Album Review: David Banner & 9th Wonder-Death Of A Pop Star (2010)

January 22, 2011 3 min read

The pairing of MC David Banner and producer 9th Wonder may not seem like the obvious recipe for a successful album, but it’s one that makes a lot of sense on further inspection. David Banner is a Mississippi –born rapper/producer best known as member of Crooked Lettazand for a prolific solo career during the early to mid-’00s, known for producing southern crunk laced with sharp political commentary. 9th Wonderis a North Carolina producer best known as a member of Little Brother, the Justus League collective, and producer of tracks for artists as diverse as Jay-Z to Destiny’s Child. Both Banner and 9th represent the diversity of the inherent diversity of the “mainstream” and “underground” scenes that is so often ignored. Both came together due to mutual respect for each other’s music.

Originally conceived as a mixtape, Death of a Pop Star was turned into a full-length album after the studio sessions with the two proved even more fruitful than anticipated. The result is an album, like many good hip-hop albums in the early 21st century, which examines the breadth and depth of hip-hop music, even as soulful hip-hop fades from the “pop” music scene.

On the surface, Death of a Pop Star is much like many of 9th Wonder’s recent projects. Since 2004, he’s done one producer/one MC collaborations with artists such as Buckshot, Jean Grae, and most notably MURS (the pair has collaborated on three separate albums). Plus he produced the entirety of Little Brother’s first album, The Listening. Through all these albums, 9th is incredibly skilled at creating a musical background best suited to the MCs’ styles. Death is a Pop Star is no exception: the beats are 100% 9th Wonder’s style, but they suit David Banner’sflow perfectly. At the same time, the beats do not sound like anything that he would give MURS, Jean Grae, or Buckshot.

The album starts with the brutally honest and bleak “Diamonds on My Pinky,” a track as short and sharp as a shard jagged glass. David Banner describes that while “my shell’s strong, my soul is Green Lantern wearing yellow: hella weak” and then laments, “Bang! It’s the same old thang/ Boy Club’s closing while they building PF Chang’s,” all over an operatic haunting voices sampled by 9th Wonder.

The four-song stretch of “The Light,” “Slow Down,” “Be With You,” and “Stutter” is the more “accessible” section of the album. “The Light” serves as the closest thing to a southern bounce-track that appears on the album (and honestly, it’s the weakest song on Pop Star), while “Stutter” uses the style of the some name to describe approaching the lovely ladies. The best of the four is “Be With You,” the album’s bubbly, smoothed-out single, where Banner and Ludacris trade six-bar verses about their own prowess in scooping females. Luda does his usual “strong showing as a guest appearance” thing, but his “Fave Five” reference makes the track sound dated.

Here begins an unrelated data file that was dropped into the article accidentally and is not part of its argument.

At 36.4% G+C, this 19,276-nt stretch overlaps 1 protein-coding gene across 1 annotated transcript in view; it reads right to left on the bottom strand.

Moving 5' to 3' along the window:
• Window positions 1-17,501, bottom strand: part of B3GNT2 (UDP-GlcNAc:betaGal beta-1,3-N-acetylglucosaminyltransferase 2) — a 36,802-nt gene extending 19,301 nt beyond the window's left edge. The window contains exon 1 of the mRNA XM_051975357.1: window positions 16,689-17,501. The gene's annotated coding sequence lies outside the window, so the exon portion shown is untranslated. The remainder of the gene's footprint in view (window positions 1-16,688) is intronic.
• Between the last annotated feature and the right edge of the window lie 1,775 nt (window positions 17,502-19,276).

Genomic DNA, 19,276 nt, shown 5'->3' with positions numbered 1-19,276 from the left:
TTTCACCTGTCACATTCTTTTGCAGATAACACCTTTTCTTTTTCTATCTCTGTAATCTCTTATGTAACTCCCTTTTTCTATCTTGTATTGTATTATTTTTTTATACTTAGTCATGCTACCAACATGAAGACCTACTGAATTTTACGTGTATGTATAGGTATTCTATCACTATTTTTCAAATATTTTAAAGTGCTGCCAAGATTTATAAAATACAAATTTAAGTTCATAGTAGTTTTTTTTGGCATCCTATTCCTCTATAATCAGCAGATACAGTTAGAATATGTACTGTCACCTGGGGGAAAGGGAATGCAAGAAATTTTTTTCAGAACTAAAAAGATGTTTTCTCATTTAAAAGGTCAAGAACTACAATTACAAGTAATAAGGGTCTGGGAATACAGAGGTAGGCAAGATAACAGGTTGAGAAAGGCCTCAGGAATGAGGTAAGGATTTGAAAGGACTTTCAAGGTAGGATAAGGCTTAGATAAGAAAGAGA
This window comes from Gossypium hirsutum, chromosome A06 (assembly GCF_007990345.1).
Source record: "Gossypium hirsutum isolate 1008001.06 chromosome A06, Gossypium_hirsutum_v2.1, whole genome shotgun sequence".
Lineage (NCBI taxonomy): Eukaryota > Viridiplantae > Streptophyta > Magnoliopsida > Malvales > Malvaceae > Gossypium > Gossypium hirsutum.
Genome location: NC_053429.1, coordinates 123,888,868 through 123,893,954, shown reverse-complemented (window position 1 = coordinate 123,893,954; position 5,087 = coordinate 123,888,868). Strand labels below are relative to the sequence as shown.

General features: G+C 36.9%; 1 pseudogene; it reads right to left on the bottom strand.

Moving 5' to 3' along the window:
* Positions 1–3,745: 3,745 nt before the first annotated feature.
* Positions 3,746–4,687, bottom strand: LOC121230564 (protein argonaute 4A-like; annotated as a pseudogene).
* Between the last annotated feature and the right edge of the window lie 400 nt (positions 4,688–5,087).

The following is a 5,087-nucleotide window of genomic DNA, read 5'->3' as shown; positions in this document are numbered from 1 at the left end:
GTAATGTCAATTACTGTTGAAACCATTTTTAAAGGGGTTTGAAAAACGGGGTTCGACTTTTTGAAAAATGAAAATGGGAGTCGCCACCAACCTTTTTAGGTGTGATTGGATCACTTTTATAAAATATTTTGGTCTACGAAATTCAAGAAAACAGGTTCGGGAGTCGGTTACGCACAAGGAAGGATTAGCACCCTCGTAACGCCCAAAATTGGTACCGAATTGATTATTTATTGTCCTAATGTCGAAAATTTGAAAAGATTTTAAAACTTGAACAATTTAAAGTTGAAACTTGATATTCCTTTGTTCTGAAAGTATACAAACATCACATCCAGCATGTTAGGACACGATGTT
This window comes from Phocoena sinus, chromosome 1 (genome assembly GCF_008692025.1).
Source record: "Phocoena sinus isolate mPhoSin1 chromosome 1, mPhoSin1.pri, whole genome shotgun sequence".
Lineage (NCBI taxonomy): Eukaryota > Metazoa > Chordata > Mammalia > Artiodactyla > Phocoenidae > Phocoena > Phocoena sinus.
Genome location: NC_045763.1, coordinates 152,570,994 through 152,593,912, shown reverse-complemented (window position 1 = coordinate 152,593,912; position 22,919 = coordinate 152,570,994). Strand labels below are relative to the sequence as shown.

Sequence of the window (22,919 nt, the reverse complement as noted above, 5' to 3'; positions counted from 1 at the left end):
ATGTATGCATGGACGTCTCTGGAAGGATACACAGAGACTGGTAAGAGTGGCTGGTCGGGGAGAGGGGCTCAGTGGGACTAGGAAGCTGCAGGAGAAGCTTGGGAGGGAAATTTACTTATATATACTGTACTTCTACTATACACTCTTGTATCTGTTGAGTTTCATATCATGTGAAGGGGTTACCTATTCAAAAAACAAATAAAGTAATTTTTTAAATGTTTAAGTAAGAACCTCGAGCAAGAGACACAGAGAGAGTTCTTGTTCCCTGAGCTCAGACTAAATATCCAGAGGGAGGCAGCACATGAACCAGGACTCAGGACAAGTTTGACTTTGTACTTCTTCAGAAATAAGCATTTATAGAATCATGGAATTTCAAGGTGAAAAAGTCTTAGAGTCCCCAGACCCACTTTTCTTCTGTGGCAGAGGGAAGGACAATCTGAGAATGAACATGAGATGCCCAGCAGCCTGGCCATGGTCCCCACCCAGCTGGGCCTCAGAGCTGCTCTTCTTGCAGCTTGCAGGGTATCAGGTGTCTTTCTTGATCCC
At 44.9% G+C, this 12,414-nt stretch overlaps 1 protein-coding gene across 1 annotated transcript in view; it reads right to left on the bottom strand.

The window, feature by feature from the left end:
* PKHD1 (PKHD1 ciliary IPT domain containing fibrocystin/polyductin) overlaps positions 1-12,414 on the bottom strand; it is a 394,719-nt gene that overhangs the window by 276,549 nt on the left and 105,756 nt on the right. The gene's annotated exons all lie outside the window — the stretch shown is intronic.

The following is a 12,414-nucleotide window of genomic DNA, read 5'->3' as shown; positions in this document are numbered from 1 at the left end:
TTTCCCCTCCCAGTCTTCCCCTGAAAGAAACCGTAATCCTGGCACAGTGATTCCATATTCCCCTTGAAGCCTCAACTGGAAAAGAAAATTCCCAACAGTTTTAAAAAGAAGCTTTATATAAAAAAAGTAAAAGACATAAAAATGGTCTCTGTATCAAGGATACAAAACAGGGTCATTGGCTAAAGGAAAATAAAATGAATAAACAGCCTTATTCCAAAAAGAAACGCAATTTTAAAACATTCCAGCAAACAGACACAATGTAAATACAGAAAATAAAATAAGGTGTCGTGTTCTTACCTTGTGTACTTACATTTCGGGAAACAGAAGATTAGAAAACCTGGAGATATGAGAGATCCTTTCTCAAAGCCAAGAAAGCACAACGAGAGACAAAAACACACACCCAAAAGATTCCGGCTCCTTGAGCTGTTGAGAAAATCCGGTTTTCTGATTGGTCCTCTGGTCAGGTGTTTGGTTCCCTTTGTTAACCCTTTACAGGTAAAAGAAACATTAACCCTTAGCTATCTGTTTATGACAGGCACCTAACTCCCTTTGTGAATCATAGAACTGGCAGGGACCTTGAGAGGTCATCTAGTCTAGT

Death of a Pop Star even has moments as close to straight-up MC shit as you’ll find on a David Banner album. The first is on the all too short “Mas 4” (only 1:20 long), which Banner spits razors over a chopped piano loops and 9th’s trademark drums, “World star, all hip. Cut your tongue from your lip/ Put it in some cheese and eat the tip with some Lays chips.” “Silly,” as the title suggests, as a less serious affair, coming off with the feel of studio freestyle session, with even 9th Wondercontributing a verse, and Erykah Badugoofing through the chorus.

Pop Star ends coming full circle with final two tracks of the album, which both examine the ills outlined in the album’s first track, but “Something is Wrong” looks to examine the cause of these ills (despite having an out-dated view of homo-sexuality) and “Strange” looks to inspire hope in those who consider themselves hopeless.

Death of a Pop Star is short and to the point, clocking in at barely over half and hour in length. Despite its brevity, the album’s subject remains rather diverse, and says more in 30 minutes and 34 seconds than most albums says in twice the amount of time. It’s a good introduction to showing the chemistry these two artists create when working together. Let’s hope it leads to a long and successful partnership.

BUY "Death Of A Pop Star" NOW:

Mas 4:
[audio:|titles=03 - Mas 4]

Diamond On My Pinky:
[audio:|titles=01 - Diamonds on My Pinky]

Written By Jesse Ducker

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